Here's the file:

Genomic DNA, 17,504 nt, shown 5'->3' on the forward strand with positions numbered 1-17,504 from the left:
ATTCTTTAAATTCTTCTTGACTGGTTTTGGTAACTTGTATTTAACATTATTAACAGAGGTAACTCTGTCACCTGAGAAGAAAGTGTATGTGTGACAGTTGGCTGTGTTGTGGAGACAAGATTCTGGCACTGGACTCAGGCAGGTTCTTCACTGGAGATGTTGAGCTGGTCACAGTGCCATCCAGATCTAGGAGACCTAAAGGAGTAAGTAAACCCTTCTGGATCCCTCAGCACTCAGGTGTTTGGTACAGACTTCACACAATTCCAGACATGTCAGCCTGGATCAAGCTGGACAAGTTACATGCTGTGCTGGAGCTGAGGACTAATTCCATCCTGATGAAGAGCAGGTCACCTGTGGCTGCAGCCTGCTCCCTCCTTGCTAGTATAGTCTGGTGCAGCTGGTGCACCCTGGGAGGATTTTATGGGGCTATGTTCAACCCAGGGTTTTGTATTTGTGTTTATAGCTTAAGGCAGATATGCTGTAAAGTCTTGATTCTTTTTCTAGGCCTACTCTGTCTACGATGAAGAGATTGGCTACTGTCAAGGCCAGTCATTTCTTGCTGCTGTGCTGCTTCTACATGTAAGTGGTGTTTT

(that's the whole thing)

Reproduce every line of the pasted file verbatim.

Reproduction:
Genomic DNA, 17,504 nt, shown 5'->3' on the forward strand with positions numbered 1-17,504 from the left:
ATTCTTTAAATTCTTCTTGACTGGTTTTGGTAACTTGTATTTAACATTATTAACAGAGGTAACTCTGTCACCTGAGAAGAAAGTGTATGTGTGACAGTTGGCTGTGTTGTGGAGACAAGATTCTGGCACTGGACTCAGGCAGGTTCTTCACTGGAGATGTTGAGCTGGTCACAGTGCCATCCAGATCTAGGAGACCTAAAGGAGTAAGTAAACCCTTCTGGATCCCTCAGCACTCAGGTGTTTGGTACAGACTTCACACAATTCCAGACATGTCAGCCTGGATCAAGCTGGACAAGTTACATGCTGTGCTGGAGCTGAGGACTAATTCCATCCTGATGAAGAGCAGGTCACCTGTGGCTGCAGCCTGCTCCCTCCTTGCTAGTATAGTCTGGTGCAGCTGGTGCACCCTGGGAGGATTTTATGGGGCTATGTTCAACCCAGGGTTTTGTATTTGTGTTTATAGCTTAAGGCAGATATGCTGTAAAGTCTTGATTCTTTTTCTAGGCCTACTCTGTCTACGATGAAGAGATTGGCTACTGTCAAGGCCAGTCATTTCTTGCTGCTGTGCTGCTTCTACATGTAAGTGGTGTTTT